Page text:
Childhood — A.A.Milne's Pooh books, and an English writer called Enid Blyton. I grew up in India, so the world she wrote of was as far from mine as the ocean from Everest, and yet I loved her stuff, and read it avidly.
I had a secret hideaway (well, perhaps not as secret as I thought). I would sit up in the branches of a banyan tree, with that huge tropical root system cascading down all around me. Perched up there with a pillow and a glass of limeade, I'd devour books like THIRD FORM AT MALLORY TOWERS and CASTLE OF ADVENTURE. And not question that huge gulf in the slightest.
Today — I still love Pooh — the original Pooh that is, not the Disney caricature.
In the adult lit world, I like Michael Ondaatje, Doris Lessing, Diane Ackerman, Anjana Appachana, Salman Rushdie, Amy Tan, Ha Jin — the list goes on.
In the world of children's books, Katherine Paterson and Jane Yolen are writers whose work I learn from and admire greatly.
In the picture book universe there's Rosemary Wells. I have too many favorites to list.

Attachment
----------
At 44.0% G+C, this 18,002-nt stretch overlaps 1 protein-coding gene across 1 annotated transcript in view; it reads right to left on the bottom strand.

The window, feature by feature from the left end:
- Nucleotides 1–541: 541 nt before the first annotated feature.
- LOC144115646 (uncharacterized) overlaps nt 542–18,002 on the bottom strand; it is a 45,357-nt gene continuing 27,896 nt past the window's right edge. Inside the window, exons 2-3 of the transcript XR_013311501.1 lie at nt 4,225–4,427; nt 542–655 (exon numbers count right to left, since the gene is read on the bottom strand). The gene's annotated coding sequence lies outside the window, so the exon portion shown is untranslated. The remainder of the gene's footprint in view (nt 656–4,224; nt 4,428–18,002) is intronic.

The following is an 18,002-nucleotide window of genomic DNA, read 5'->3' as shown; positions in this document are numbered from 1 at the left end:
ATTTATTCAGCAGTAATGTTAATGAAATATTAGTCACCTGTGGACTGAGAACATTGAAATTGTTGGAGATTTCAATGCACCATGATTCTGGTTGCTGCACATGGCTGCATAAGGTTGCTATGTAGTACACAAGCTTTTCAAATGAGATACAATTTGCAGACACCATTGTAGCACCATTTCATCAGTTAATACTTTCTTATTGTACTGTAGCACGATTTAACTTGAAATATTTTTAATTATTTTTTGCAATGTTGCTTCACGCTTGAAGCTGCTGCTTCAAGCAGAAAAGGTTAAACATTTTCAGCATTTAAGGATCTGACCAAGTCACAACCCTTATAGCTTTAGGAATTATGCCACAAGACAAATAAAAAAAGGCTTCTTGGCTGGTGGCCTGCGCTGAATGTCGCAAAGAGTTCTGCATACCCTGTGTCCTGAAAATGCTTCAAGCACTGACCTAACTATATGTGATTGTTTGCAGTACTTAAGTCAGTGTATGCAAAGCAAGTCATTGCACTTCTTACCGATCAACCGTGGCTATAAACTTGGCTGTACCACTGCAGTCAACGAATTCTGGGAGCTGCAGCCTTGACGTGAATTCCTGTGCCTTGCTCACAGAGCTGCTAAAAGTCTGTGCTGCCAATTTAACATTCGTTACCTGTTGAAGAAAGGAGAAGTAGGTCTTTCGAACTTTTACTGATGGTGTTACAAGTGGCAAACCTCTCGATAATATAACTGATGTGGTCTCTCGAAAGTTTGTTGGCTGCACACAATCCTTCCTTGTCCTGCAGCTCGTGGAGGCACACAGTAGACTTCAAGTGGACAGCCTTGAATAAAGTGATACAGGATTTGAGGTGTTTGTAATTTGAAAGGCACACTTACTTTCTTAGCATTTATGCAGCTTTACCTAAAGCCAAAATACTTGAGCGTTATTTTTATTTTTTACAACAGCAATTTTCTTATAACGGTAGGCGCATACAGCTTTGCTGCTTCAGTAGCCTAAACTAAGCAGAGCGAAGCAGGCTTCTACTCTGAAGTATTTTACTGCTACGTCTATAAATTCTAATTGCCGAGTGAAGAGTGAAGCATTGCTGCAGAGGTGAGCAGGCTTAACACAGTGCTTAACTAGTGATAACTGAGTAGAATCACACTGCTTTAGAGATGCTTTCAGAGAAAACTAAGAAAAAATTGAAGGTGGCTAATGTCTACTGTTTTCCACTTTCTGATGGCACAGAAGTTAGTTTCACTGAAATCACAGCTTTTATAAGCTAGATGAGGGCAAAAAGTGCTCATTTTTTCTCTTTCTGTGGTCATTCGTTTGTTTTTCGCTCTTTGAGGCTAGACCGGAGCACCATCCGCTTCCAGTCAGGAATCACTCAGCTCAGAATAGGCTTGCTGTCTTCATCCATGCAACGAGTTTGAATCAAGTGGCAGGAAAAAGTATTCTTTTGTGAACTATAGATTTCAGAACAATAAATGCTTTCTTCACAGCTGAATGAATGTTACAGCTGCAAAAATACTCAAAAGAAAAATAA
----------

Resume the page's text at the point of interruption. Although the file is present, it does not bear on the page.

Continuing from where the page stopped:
Your first three books feature retellings of stories. How did you come to be interested in retelling traditional (or religious) stories?
I grew up hearing stories, not necessarily in any formal way, but just in snippets and anecdotes, illustrating this or that point my parents or other adults would make. There are stories that to this day I feel as if I have always known, so I must have heard them very early in my life. So when I first began writing with a young audience in mind, it was very natural for me to begin there, with traditional tales.
What are the special challenges in retelling a story?
I think the biggest one is balancing two very disparate elements. The first is the story itself, and staying true to the story. The second is interpretation — helping an audience understand the story, especially if it is culturally unfamiliar and therefore raises questions along the way that need you to diverge and explain. Too much of that can kill a good story. Sometimes you have to decide not to use a story because the questions seem likely to overwhelm interest in the tale itself. Some stories aren't meant to travel outside their cultural contexts. Others travel willingly and well.
Why do you feel it is important to share such stories today? And what is the secret of their timeless appeal?